If you are like me, and thousands of other business owners, you had this idea of what your life would be like if you started your own business. You were going to spend your days doing what you love. Maybe you felt stifled in a large corporation and you were convinced it would be different if you ran the show.

So you launched your business. Maybe it was a restaurant, design firm, auto body shop, or law firm. Whatever industry you entered in addition to doing the thing you went into business to do, you figured out that you also had to sell, manage human resource activities, wade through mountains of paperwork, and a dozen other tasks which take time out of your day and your week. The hours fly by and you realized you spend very little time doing what you set out to do. And the things you are doing you don’t enjoy.

That is the reality of being a business owner. You have to occasionally deal with an unhappy employee, preparing paperwork for your accountant, or calling clients who are behind in their payments to you. It isn’t something you want to do, but is part of the role of a business owner. If the majority of your day is spent on things that frustrate you, or simply don’t give you joy, you are heading for burnout. You need to find a little balance

How much time do you spend doing what you love?

Make a list of how you spend your time. Divide the tasks into one of three categories: Love, Like, or Dislike. Then look at the length of each list. If you are spending more than 25% of your time doing things you really dislike it is time for a few changes. Here are a few options.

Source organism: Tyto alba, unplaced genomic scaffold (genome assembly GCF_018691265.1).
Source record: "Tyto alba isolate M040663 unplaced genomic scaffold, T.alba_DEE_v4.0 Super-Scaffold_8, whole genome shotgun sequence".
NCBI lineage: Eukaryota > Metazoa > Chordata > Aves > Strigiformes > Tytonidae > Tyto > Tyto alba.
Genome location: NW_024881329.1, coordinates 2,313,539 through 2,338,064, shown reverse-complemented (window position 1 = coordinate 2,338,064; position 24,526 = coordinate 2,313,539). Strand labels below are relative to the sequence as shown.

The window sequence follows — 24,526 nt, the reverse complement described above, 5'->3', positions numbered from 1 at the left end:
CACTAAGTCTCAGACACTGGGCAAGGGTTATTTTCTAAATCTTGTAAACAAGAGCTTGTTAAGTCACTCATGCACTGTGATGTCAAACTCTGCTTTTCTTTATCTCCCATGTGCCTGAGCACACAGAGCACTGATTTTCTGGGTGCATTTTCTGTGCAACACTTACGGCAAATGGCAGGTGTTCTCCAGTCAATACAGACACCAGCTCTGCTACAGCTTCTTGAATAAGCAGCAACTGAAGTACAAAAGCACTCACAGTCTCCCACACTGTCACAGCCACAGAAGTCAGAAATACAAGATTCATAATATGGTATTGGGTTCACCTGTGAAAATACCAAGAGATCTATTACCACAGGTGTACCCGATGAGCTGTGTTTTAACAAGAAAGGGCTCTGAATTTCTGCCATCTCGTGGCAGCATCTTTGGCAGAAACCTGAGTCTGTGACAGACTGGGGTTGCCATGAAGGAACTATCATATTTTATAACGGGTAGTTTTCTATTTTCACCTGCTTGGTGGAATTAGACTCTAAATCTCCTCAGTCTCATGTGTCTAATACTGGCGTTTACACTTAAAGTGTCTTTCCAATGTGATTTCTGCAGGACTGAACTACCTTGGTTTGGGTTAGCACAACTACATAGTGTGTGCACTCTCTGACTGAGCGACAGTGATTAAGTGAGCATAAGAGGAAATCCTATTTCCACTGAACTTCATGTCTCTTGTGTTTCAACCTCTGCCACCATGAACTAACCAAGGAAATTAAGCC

1. Outsource – To keep a business running there are tasks which don’t require your expertise. If you don’t enjoy managing your IT and payroll, or if managing them take you away from revenue generating tasks, it is time to pay to have someone else do it.
  2. Say no to bad projects and bad customers. We’ve all done it, accepted a project because it was profitable even if it wasn’t something we wanted to do. The next time you are offered a bad project, say no or charge enough to outsource the work.
  3. Trade tasks with team members. This is a good exercise for everyone on the team. Very often you will find that there is someone in your organization who loves doing the very thing you don’t. So let them take a shot at it. Or look for that skill set in your next new hire.
  4. Find a partner. Sure you started this business by yourself, but maybe it has grown too big or too complex and running it by yourself is just wearing you out. Look for a senior manager, right-hand person, or investor who wants an active role in the company. Look for someone who is the yin to your yang, who enjoys the things you don’t to help share the load.
  5. Consider a career change. If you aren’t satisfied most of the time, maybe you are in the wrong line of work. Maybe what was fun  twenty years ago just isn’t anymore. If you are feeling as if the magic is gone, it might be time to talk to a business broker and plan your exit strategy.

I had a chance to chat with Ryan Parshall about how to get your business ready to sell.  Listen now.